From his basement condominium, Jared Moffett heard the trouble during Tuesday’s downpour.
“It sounded like a manhole exploded,” the 30-year-old recalled.
Then he saw it: backwater gurgling up from his toilet. And then he smelled it: raw sewage from underground swimming atop his black shag carpet.
“A friend and I were trying to scoop and shovel out the water, but there was no way we could get ahead of it,” said Moffett, who lives in the 500 block of Florida Avenue NW. “Gallons and gallons just coming in at a time.”
The heavy rain that rolled through the region Tuesday evening was no derecho, but the flash flood, more than two inches in some areas, still unfurled a heap of damage in neighborhoods along Rhode Island and Florida avenues NW, including Bloomingdale and LeDroit Park.
For many residents, the pools of dirty water came as no surprise: Once a year or so, they find themselves displaced from their homes and shelling out thousands of dollars for repairs.
The continued flooding has come as a result of an area that has a unique set of problems: As new homeowners have flocked to the neighborhoods’ remodeled rowhouses, one of the city’s oldest sewage and piping systems is showing signs of strain. The neighborhoods are also among the city’s lowest lying.
“When you have a downpour like you had last night, when you get that much water, at that quick of time, the system is not going to be able to handle it,” said Terry Ballamy, director of the city’s transportation department.
City officials said there are a number of initiatives to tackle water-flow problems, from adding more trees and “green” roofs to reduce rainwater runoff to a multibillion-dollar project to upgrade the city’s underground plumbing.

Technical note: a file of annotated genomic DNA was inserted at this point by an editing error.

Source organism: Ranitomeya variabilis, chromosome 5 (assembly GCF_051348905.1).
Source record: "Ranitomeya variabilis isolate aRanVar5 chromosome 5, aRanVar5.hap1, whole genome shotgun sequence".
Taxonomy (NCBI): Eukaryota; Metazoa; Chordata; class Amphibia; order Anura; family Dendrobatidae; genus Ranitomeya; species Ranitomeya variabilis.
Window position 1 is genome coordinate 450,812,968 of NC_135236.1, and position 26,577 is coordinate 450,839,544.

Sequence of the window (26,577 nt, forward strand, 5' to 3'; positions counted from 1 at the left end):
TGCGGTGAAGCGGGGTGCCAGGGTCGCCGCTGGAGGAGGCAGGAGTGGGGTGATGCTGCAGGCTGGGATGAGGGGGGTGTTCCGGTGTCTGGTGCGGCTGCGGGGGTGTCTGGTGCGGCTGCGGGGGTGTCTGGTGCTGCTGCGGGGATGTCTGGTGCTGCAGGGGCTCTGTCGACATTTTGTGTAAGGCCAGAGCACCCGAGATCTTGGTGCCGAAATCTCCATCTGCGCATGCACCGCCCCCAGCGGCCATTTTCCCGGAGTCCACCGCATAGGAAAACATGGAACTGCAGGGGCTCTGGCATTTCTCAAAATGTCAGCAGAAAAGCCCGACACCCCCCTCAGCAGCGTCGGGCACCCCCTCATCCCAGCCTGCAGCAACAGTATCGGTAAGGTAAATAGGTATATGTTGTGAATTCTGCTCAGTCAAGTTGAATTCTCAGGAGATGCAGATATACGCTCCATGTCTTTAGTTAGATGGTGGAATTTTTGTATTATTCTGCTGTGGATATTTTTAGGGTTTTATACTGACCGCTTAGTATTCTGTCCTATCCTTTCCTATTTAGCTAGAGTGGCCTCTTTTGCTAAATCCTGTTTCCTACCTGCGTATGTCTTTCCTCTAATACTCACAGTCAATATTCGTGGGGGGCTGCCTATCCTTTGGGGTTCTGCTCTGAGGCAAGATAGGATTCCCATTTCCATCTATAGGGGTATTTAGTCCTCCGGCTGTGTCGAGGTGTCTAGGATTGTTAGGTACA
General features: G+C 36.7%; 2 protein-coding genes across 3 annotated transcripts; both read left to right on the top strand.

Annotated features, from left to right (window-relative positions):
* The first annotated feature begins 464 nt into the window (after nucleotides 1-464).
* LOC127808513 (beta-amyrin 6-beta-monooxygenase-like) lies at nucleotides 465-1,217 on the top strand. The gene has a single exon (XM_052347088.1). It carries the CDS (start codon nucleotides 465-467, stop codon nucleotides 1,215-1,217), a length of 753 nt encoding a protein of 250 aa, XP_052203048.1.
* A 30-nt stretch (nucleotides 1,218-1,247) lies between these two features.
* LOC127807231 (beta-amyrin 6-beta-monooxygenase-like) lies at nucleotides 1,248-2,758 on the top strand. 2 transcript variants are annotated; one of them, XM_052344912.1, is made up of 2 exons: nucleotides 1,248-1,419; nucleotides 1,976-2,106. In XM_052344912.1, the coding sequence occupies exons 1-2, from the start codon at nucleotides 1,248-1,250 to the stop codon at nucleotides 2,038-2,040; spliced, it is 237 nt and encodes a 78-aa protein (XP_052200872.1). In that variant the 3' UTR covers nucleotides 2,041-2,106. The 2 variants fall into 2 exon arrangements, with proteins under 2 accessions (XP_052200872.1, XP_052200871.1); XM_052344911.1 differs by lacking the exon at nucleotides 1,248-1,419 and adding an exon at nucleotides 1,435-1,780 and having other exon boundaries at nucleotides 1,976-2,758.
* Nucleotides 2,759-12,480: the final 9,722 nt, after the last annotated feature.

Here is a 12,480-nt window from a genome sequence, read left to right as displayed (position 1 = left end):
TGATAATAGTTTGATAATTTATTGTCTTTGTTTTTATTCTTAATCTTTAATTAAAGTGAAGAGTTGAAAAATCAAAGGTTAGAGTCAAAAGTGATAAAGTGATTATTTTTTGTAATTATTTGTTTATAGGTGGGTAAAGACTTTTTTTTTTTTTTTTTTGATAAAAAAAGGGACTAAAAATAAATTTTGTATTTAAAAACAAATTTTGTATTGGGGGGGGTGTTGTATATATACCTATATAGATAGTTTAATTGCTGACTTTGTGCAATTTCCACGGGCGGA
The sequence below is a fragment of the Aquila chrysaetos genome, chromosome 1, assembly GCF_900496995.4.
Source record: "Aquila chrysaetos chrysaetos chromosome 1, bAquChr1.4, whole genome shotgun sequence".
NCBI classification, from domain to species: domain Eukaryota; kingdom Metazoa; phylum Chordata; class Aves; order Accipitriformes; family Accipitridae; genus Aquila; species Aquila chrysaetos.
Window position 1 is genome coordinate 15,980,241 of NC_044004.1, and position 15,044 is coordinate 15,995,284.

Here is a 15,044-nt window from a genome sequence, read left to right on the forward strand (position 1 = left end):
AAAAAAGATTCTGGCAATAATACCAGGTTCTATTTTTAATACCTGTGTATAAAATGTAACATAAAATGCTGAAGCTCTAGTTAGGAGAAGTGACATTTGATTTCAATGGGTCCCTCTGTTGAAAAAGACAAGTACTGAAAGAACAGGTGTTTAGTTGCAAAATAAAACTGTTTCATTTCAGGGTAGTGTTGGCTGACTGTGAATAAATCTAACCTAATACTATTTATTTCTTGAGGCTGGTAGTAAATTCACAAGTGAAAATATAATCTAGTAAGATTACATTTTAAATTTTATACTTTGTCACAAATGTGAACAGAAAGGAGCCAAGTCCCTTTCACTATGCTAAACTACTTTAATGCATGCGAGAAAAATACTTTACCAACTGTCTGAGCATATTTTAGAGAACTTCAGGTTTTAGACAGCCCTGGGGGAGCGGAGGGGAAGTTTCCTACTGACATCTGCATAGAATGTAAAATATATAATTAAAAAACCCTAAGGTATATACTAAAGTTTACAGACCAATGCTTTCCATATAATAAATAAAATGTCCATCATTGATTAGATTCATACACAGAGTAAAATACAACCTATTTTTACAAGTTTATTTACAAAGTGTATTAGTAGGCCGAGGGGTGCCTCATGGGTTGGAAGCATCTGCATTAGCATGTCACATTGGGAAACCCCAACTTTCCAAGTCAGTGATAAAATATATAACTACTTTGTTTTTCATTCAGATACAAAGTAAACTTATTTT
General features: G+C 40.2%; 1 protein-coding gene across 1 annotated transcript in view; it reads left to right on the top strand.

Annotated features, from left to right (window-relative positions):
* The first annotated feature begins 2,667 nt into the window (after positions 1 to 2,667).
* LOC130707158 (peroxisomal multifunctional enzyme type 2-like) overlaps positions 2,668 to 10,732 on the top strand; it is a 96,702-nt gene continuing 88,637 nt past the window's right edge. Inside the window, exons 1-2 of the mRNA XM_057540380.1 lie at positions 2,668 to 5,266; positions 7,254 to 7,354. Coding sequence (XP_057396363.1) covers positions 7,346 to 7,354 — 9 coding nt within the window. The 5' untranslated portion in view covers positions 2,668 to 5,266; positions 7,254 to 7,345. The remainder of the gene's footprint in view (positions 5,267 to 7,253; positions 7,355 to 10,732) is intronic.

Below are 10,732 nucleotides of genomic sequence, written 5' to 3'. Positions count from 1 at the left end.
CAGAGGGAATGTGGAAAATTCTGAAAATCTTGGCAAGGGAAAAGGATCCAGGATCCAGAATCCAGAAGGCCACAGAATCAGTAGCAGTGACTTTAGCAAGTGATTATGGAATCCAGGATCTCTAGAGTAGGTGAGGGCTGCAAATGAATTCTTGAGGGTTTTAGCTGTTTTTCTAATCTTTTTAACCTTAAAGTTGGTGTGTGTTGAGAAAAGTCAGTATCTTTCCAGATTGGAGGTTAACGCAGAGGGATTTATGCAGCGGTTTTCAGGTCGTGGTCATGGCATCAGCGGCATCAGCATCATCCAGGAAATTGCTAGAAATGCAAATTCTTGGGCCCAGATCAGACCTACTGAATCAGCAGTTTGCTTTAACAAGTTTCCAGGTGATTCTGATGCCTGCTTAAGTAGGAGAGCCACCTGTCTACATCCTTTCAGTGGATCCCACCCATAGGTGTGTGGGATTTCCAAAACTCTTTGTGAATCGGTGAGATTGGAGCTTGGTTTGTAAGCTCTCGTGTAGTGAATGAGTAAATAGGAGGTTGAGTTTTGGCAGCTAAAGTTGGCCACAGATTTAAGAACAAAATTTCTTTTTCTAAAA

For residents such as Moffett, those changes cannot come soon enough. The LeDroit Park civic association plans to meet with D.C. officials Monday to encourage the city to quicken the pace. Because of past flooding, Moffett has already made his changes: His furniture is made of metal frames, and he placed his couch on risers to prevent water damage.
Still, Moffett, who had yet to return home after the flooding, worried that those measures wouldn’t prevent damage to his computer and carpets from the rising sewer water.
Evidence of the flooding’s impact could be seen throughout the neighborhood. A woman set out at least three sodden pairs of boots on her porch. Smelly, soaking carpets were taken outside to dry. Sandbags, meant to stop the flow of water, sat on sidewalks outside basement windows.
Larry Holeman stood at his front step, watching as a cleaning crew tried to carry his carpet from the basement.
“This is going to take $6,000 to fix, and my insurance says they won’t cover it,” said Holeman, 65. “It’s happened so regularly that it’s become a big headache.”
Tim Craig contributed to this report.